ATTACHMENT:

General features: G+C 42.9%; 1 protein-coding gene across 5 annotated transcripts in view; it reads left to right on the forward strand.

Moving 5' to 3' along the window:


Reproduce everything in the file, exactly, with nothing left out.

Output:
General features: G+C 42.9%; 1 protein-coding gene across 5 annotated transcripts in view; it reads left to right on the forward strand.

Moving 5' to 3' along the window: